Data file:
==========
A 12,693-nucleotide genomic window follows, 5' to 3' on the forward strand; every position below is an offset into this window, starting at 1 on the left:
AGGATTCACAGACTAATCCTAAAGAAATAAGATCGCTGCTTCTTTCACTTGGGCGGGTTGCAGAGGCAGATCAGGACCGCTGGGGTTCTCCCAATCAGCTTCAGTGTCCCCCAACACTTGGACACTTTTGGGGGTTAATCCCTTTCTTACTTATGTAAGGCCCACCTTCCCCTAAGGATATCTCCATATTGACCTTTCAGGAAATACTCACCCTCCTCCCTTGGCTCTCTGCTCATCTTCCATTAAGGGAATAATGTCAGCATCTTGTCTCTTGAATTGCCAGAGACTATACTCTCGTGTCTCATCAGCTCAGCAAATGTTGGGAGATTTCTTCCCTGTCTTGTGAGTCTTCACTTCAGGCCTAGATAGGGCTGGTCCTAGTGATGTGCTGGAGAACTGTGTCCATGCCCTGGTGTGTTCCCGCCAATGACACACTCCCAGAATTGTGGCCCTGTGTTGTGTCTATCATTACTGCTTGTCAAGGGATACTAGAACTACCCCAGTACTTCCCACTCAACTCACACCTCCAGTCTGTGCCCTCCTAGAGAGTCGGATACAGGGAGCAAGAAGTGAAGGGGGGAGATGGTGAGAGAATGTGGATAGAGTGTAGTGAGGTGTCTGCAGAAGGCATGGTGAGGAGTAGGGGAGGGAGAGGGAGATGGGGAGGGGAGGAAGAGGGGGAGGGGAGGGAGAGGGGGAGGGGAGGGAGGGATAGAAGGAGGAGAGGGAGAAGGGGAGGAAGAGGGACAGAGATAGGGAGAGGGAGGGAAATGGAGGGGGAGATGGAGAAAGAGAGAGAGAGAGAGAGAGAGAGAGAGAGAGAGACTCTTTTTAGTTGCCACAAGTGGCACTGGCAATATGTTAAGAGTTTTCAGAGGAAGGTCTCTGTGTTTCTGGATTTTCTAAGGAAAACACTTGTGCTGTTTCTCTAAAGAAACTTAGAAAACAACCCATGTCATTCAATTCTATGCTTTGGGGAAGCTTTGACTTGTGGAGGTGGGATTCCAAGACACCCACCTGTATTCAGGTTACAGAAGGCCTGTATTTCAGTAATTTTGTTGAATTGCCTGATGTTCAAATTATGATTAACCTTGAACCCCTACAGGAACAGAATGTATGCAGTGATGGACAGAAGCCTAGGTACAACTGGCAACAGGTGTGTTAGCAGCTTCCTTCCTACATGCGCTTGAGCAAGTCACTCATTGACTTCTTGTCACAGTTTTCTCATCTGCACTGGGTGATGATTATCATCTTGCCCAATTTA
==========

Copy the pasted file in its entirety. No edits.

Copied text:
A 12,693-nucleotide genomic window follows, 5' to 3' on the forward strand; every position below is an offset into this window, starting at 1 on the left:
AGGATTCACAGACTAATCCTAAAGAAATAAGATCGCTGCTTCTTTCACTTGGGCGGGTTGCAGAGGCAGATCAGGACCGCTGGGGTTCTCCCAATCAGCTTCAGTGTCCCCCAACACTTGGACACTTTTGGGGGTTAATCCCTTTCTTACTTATGTAAGGCCCACCTTCCCCTAAGGATATCTCCATATTGACCTTTCAGGAAATACTCACCCTCCTCCCTTGGCTCTCTGCTCATCTTCCATTAAGGGAATAATGTCAGCATCTTGTCTCTTGAATTGCCAGAGACTATACTCTCGTGTCTCATCAGCTCAGCAAATGTTGGGAGATTTCTTCCCTGTCTTGTGAGTCTTCACTTCAGGCCTAGATAGGGCTGGTCCTAGTGATGTGCTGGAGAACTGTGTCCATGCCCTGGTGTGTTCCCGCCAATGACACACTCCCAGAATTGTGGCCCTGTGTTGTGTCTATCATTACTGCTTGTCAAGGGATACTAGAACTACCCCAGTACTTCCCACTCAACTCACACCTCCAGTCTGTGCCCTCCTAGAGAGTCGGATACAGGGAGCAAGAAGTGAAGGGGGGAGATGGTGAGAGAATGTGGATAGAGTGTAGTGAGGTGTCTGCAGAAGGCATGGTGAGGAGTAGGGGAGGGAGAGGGAGATGGGGAGGGGAGGAAGAGGGGGAGGGGAGGGAGAGGGGGAGGGGAGGGAGGGATAGAAGGAGGAGAGGGAGAAGGGGAGGAAGAGGGACAGAGATAGGGAGAGGGAGGGAAATGGAGGGGGAGATGGAGAAAGAGAGAGAGAGAGAGAGAGAGAGAGAGAGAGAGACTCTTTTTAGTTGCCACAAGTGGCACTGGCAATATGTTAAGAGTTTTCAGAGGAAGGTCTCTGTGTTTCTGGATTTTCTAAGGAAAACACTTGTGCTGTTTCTCTAAAGAAACTTAGAAAACAACCCATGTCATTCAATTCTATGCTTTGGGGAAGCTTTGACTTGTGGAGGTGGGATTCCAAGACACCCACCTGTATTCAGGTTACAGAAGGCCTGTATTTCAGTAATTTTGTTGAATTGCCTGATGTTCAAATTATGATTAACCTTGAACCCCTACAGGAACAGAATGTATGCAGTGATGGACAGAAGCCTAGGTACAACTGGCAACAGGTGTGTTAGCAGCTTCCTTCCTACATGCGCTTGAGCAAGTCACTCATTGACTTCTTGTCACAGTTTTCTCATCTGCACTGGGTGATGATTATCATCTTGCCCAATTTA